Hm, Charity, I could be wrong. I’ll look into this further.

  6. December 13, 2009 at 3:02 pm

    My criticism of that ad was purely that trivializing rape or rape culture ends up destroying its horror as a means of deterrent. We already invoke the name of Hitler or Nazis for anything we find remotely off-putting or against our sensibilities. Doing so denigrates the struggle of Holocaust victims and also destroys the horror of Nazism. We often forget that language is a construct of which we have much control and that it is through our use or misuse that its ultimate meaning rests.

    I pointed out at the time that once upon a time, nudity in film was so shocking that using it made a statement—offensive to some, liberating to others. It was a subversive activity and now it induces yawns because it it used so frequently. For whatever reason, if we desensitize violence in any form to any person for any reason, we are doing humanity a grave disservice.

  7. southern students for choice-athens
    December 13, 2009 at 3:14 pm

    It looks like Method responded to this interactively to a point on their Facebook page, the “official” page for Method consumers, and then said to send further comments directly to them and not to create more posts on their Facebook page, though it’s still possible to add comments to existing posts. The email posted to Jezebel is probably Method’s intended response to email sent directly to them, as their Facebook comment requests. They probably feel these posts, comments, email response, and a statement that they are pulling the video from controlled sources is sufficient.

    Here’s a link to Method’s Facebook page:

    http://www.facebook.com/method

    After numerous comments criticizing (and some complimenting) the video, on November 23rd Method made the following post:

    method we just removed a comment claiming the Shiny Suds video makes fun of a very serious topic. method in no way condones harassment in any form. if you’d like to discuss more, please email us at info@methodhome.com

    On November 25th, 4:17 PM a Facebook user named Bill Karmer created the following post:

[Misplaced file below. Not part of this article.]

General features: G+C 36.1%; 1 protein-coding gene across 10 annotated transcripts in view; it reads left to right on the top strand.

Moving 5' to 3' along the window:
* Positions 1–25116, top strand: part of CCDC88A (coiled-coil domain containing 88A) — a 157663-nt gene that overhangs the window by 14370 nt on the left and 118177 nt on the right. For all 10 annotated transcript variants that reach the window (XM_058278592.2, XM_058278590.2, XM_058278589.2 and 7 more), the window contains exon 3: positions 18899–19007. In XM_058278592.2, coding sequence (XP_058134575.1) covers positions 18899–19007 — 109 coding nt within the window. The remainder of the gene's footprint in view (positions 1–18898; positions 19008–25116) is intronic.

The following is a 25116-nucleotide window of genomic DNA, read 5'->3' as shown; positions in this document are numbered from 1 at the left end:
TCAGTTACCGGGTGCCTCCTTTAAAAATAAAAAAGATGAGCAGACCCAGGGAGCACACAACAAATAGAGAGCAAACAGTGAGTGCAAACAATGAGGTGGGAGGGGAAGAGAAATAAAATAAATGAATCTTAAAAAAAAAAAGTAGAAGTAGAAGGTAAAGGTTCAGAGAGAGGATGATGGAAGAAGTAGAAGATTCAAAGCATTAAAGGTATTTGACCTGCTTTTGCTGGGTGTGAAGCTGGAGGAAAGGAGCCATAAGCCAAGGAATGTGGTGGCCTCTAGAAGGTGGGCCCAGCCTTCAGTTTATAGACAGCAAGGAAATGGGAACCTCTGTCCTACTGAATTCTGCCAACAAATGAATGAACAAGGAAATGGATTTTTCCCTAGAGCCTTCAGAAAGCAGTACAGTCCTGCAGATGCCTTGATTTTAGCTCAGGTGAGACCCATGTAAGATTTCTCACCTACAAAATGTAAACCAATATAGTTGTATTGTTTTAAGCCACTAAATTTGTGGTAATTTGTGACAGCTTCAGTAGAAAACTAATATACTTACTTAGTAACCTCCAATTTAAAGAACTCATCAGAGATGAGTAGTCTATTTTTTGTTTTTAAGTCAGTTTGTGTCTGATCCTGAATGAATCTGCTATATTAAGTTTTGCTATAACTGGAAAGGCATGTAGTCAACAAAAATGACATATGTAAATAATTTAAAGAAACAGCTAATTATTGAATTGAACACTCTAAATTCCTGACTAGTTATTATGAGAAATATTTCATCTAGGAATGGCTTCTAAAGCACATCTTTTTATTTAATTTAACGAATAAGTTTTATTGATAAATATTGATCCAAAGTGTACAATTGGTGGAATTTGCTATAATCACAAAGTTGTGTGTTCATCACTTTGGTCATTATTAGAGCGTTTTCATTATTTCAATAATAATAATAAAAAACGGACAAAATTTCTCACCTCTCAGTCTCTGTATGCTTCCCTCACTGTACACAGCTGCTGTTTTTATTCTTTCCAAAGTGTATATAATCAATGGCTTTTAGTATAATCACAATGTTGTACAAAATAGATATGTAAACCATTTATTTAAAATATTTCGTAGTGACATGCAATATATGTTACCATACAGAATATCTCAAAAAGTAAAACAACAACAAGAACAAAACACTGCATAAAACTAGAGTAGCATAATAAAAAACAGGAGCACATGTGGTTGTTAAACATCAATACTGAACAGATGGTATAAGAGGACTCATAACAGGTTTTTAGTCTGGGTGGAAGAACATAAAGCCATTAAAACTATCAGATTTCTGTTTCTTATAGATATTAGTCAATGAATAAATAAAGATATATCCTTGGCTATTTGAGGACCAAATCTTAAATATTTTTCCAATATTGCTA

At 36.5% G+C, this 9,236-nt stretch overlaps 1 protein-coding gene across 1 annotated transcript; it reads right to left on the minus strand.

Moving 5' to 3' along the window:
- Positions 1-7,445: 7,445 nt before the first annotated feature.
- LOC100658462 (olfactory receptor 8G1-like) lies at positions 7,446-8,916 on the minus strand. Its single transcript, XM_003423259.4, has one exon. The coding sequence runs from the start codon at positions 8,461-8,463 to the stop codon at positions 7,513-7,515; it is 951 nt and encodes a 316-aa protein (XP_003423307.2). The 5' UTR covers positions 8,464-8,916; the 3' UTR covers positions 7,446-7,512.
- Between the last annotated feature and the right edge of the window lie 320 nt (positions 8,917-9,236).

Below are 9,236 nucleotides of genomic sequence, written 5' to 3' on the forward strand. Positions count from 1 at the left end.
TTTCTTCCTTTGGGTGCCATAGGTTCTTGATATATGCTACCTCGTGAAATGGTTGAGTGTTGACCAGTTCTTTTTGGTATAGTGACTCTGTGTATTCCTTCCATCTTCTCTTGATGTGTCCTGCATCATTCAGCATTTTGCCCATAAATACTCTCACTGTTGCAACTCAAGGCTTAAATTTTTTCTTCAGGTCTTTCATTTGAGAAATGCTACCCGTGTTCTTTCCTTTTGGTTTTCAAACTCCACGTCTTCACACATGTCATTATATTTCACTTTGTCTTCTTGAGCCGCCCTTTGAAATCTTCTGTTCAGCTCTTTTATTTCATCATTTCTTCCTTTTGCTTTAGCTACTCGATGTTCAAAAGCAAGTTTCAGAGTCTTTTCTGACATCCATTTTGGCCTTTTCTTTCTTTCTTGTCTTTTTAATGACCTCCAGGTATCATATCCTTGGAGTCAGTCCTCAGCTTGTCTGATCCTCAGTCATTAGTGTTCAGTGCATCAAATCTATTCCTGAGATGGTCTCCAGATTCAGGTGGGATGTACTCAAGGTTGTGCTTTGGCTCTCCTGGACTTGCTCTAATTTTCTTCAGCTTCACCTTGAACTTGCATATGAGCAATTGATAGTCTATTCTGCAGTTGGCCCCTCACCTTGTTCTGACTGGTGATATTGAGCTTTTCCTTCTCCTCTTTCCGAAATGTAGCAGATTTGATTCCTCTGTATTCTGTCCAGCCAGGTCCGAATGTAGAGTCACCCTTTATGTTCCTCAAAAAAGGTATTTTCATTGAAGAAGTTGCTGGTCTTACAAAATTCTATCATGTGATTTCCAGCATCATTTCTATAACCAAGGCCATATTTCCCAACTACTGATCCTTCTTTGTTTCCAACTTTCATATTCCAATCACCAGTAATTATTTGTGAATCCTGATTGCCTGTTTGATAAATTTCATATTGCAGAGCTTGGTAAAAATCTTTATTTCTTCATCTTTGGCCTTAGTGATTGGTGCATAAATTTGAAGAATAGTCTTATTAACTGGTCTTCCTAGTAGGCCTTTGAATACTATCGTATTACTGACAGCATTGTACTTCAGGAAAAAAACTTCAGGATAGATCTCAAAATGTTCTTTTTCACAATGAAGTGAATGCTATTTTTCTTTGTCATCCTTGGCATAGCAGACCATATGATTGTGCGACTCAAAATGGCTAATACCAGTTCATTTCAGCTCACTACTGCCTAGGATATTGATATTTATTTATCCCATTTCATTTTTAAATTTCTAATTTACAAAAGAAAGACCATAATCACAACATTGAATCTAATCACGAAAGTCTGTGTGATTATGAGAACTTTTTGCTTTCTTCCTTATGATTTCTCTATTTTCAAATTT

I loved Method for years but their latest ad campaign, “Shiny Suds” was is very poor taste. I wrote the company a few times and they refuse to completely pull the video….If you are also annoyed, join the Facebook group: “Method – Good for the Environment but Demeans Woman.”

    …and added the following comment one minute later at 4:18 PM on November 25th:

    In their letter sent today, they wrote, “We currently do not plan to remove the video, as we stand by the goal of this campaign: to raise awareness about the dirty chemicals often found in traditional cleaning products. However, in light of the inappropriate responses seen on YouTube, we have removed the ability to comment in order to keep the focus on the Household Products Labeling Acts.

    …and then at 4:47 PM Method posted the following response:

    Bill – Thank you for your sincere feedback about our “Shiny Suds” video. It was not at all our intent to offend or promote any form of harassment. We understand the concerns associated with our video and are removing it from YouTube and all other controlled sources.

    The Facebook page “Method – Good for the Environment but Demeans Woman” and the date November 25th may not have been the tipping point for Method to pull the video, but it’s in response to a post about that where Method makes a public statement that they’re pulling the video from controlled sources (where they can pull the video) because of concerns about the video. So that at least gives some timeframe and context for Method’s statements and actions.

  8. December 13, 2009 at 5:05 pm

    I question Steve Hall’s “apology” when he’s still basically saying the same things elsewhere.

  9. December 13, 2009 at 5:06 pm

    I question Steve Hall’s “apology” when he’s still basically saying the same things elsewhere.

    Booooo. Where at?

  10. Lauren Bellot
    December 13, 2009 at 8:32 pm

    then Bill Karmer not only took down the anti-method site, but also his own facebook page. Very suspicious.